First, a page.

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Far from the sea, Montreal is an unusual island. At the confluence of the Saint Lawrence and Ottawa rivers, it is both a geographical and a cultural intersection, where river meets river, French meets English, and waves of cultural riches overlap.
Montreal takes its name from Mount Royal, which is the hill at the heart of the city. The park on the hill is the city's largest green space and it was designed by Frederick Law Olmsted, who also designed New York City's Central Park. The park's Kondiaronk Belvedere offers a postcard view of downtown Montreal, with its skyscrapers, bright lights, and lattice of roads. Take eye-catching pictures of this view and more on the Montreal photography tour.
Some like it cool
How you spend your time in Montreal may be determined by the weather. The city gets colder than Moscow in winter and weather forecasts include wind chill, which might convince you to view the winter wonderland from a cozy bar with a roaring fire. If you want to brave the cold, put on your warmest clothes and join the Montrealians as they indulge in wintery pleasures. During La Fête des Neiges (the snow festival), the Parc Jean-Drapeau is transformed into a vast snow and ice playground, and you can ski through the Mount Royal Park or ice skate at the Bonsecours Basin in the Old Port. Arctic temperatures are also a good reason to go shopping in Montreal's underground city, which contains over 2,000 shops.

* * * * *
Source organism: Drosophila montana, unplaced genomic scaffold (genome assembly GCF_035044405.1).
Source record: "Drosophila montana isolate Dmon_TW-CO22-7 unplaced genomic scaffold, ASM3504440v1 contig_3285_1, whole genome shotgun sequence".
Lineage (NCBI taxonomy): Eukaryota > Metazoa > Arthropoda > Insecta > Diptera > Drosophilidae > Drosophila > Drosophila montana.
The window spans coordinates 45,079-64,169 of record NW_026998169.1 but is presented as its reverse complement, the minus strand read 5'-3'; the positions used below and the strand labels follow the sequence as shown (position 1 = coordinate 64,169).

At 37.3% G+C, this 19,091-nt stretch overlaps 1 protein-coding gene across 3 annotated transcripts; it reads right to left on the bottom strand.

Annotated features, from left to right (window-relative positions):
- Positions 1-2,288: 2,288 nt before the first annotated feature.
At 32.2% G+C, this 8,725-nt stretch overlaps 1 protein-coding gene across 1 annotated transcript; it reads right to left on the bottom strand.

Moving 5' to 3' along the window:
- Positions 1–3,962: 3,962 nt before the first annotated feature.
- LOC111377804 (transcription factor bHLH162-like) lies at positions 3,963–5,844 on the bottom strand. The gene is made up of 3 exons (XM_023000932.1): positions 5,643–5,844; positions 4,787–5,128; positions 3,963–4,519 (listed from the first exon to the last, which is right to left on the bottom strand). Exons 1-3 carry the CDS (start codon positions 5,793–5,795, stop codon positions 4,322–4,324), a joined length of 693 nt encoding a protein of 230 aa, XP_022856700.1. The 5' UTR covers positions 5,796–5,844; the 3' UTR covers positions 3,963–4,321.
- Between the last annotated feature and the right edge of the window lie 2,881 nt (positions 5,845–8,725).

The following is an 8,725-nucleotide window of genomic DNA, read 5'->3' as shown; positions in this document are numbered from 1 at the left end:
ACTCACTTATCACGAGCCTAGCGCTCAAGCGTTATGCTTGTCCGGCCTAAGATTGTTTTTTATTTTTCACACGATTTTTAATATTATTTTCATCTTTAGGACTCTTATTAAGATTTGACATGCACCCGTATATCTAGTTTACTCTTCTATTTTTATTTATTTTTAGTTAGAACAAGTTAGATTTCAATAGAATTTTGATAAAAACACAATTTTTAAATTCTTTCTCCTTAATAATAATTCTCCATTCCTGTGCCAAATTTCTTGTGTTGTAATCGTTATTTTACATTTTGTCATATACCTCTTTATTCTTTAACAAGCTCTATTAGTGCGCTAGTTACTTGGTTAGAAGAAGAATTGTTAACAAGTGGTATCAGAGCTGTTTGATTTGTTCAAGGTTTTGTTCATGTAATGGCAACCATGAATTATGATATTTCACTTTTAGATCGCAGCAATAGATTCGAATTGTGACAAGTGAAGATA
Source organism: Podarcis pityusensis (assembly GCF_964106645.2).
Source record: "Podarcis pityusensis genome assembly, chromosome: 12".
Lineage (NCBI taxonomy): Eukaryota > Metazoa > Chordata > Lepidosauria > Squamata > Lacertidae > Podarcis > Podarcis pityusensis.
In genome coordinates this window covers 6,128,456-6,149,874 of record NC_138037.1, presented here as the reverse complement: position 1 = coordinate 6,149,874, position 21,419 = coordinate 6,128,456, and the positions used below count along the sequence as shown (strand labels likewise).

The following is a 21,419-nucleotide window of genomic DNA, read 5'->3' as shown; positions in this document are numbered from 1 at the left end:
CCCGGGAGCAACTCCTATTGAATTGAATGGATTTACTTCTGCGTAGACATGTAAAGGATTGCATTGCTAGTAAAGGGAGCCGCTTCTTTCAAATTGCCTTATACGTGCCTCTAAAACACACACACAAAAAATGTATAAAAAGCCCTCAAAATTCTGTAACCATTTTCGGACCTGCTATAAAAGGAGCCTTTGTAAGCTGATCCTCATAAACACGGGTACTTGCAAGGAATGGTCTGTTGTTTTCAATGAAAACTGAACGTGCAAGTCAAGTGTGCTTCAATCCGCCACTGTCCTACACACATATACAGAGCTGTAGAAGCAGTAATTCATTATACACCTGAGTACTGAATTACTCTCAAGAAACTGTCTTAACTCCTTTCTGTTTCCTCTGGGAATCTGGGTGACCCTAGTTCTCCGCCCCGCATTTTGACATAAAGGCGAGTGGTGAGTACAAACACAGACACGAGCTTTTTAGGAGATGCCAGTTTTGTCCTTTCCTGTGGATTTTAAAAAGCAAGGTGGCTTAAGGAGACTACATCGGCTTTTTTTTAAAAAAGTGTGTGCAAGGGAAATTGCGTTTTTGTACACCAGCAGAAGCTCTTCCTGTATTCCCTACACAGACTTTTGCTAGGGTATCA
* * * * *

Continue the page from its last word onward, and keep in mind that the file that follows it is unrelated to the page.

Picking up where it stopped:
Some like it hot
With Montreal's busy festival calendar, there's always a unique time to visit the city. When the weather heats up in June and July, so does the music at Montreal's legendary jazz festival. The city becomes a living, breathing jazz machine, with outdoor concerts, world-class musicians, and over two million enthusiastic listeners. July is also the time to secure a fountain-side spot for the Just for Laughs comedy festival.
See Montreal by bike and you'll gain a sense of its distinctive districts. Downtown, skyscrapers including the Stock Exchange Tower stretch high into the clouds, and the main shopping street Rue Sainte Catherine runs east to west through its center. Cross the cobbled streets of old Montreal and you'll find outdoor cafés, bohemian boutiques, and buildings which date back to the 17th century. Eat the best bagels in the city in Mile End, a neighborhood as popular for its live music and art galleries as its bakeries. Montreal is recognized for its microbreweries, and has the longest licences in the country, so there's plenty of time to sample some real ale. Night owls can take their luckiest Canadian loonies to the Casino de Montréal to play the slot machines and table games.
The multinational fabric of Montreal's communities means that there's a huge array of cuisines to try, but you can't leave without tasting Quebec's famed concoction of chips, gravy, and cheese (or 'poutine', as it's known locally). It might not be a recipe you'll take home, but memories of this and all that you've seen in the city will be worth holding on to.